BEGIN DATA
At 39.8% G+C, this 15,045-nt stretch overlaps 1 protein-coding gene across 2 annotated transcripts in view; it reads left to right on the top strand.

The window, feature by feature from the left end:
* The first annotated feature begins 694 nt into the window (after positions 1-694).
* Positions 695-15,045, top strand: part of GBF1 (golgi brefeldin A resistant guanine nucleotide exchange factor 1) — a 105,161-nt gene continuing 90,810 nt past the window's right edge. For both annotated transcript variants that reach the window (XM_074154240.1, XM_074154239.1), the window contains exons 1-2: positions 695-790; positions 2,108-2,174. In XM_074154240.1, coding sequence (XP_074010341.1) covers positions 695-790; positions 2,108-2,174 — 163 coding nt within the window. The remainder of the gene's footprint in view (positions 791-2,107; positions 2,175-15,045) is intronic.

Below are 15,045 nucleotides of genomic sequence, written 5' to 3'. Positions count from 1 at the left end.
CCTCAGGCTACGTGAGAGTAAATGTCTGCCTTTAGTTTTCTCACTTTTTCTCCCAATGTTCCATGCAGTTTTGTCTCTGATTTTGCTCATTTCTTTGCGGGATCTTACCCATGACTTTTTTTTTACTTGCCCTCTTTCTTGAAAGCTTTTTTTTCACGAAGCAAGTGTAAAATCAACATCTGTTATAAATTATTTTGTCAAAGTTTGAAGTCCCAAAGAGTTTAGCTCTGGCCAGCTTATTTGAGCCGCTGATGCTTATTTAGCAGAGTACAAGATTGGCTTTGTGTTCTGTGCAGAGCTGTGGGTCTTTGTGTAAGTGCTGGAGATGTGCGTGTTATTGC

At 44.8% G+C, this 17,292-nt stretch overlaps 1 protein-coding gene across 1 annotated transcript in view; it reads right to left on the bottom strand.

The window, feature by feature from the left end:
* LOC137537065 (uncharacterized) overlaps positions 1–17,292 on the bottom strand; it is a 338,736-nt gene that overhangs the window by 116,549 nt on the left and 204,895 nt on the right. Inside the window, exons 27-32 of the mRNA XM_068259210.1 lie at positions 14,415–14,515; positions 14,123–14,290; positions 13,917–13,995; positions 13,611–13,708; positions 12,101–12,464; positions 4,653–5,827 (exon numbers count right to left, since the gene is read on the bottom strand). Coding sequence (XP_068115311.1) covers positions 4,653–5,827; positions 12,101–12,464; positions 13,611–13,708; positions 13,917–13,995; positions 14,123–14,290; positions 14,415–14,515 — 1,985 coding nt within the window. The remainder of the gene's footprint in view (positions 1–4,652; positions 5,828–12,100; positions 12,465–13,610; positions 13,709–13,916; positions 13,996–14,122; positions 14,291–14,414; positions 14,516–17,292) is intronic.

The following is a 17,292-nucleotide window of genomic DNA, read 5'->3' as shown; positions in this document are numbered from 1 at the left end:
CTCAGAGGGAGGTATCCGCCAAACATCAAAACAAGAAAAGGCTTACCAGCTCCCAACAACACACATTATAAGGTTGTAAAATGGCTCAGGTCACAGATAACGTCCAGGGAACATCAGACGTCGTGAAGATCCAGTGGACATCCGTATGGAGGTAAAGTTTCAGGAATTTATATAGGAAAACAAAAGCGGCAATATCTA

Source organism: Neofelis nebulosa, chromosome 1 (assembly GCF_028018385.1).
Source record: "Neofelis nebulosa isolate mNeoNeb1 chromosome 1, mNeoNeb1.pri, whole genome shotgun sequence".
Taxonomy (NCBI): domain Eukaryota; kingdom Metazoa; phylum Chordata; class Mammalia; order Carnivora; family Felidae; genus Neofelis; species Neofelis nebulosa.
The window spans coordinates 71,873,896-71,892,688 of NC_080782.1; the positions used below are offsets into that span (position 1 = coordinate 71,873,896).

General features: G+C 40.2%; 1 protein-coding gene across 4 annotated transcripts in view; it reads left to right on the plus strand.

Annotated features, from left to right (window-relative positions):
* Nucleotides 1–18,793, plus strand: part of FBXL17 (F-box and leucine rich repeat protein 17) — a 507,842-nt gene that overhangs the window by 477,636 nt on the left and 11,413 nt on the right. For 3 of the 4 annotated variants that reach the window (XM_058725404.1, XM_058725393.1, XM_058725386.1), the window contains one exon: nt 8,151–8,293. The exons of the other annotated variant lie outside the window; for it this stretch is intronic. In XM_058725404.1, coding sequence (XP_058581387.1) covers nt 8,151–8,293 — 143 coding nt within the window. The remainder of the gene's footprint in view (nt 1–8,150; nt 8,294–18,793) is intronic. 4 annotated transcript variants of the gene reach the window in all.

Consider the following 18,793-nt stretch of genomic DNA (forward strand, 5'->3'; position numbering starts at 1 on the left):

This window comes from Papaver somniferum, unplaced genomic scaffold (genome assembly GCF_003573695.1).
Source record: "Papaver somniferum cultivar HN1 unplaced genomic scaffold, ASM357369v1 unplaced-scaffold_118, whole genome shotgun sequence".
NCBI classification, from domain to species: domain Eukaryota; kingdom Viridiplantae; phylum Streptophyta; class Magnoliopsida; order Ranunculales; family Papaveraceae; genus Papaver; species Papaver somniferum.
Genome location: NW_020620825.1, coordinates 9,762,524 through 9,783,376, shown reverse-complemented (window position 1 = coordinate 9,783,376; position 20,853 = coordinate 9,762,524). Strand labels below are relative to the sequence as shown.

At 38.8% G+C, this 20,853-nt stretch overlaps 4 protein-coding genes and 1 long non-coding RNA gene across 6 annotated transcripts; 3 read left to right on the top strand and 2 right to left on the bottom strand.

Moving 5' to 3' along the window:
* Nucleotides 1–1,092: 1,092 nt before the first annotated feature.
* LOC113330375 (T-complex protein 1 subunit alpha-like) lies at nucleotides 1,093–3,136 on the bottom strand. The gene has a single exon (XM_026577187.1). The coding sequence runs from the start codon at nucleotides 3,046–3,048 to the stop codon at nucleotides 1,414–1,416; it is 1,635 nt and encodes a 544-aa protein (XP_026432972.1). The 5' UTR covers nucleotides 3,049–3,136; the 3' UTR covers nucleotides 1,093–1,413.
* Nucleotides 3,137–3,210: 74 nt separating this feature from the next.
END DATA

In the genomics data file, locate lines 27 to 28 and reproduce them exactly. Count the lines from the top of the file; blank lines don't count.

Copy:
* LOC113330375 (T-complex protein 1 subunit alpha-like) lies at nucleotides 1,093–3,136 on the bottom strand. The gene has a single exon (XM_026577187.1). The coding sequence runs from the start codon at nucleotides 3,046–3,048 to the stop codon at nucleotides 1,414–1,416; it is 1,635 nt and encodes a 544-aa protein (XP_026432972.1). The 5' UTR covers nucleotides 3,049–3,136; the 3' UTR covers nucleotides 1,093–1,413.
* Nucleotides 3,137–3,210: 74 nt separating this feature from the next.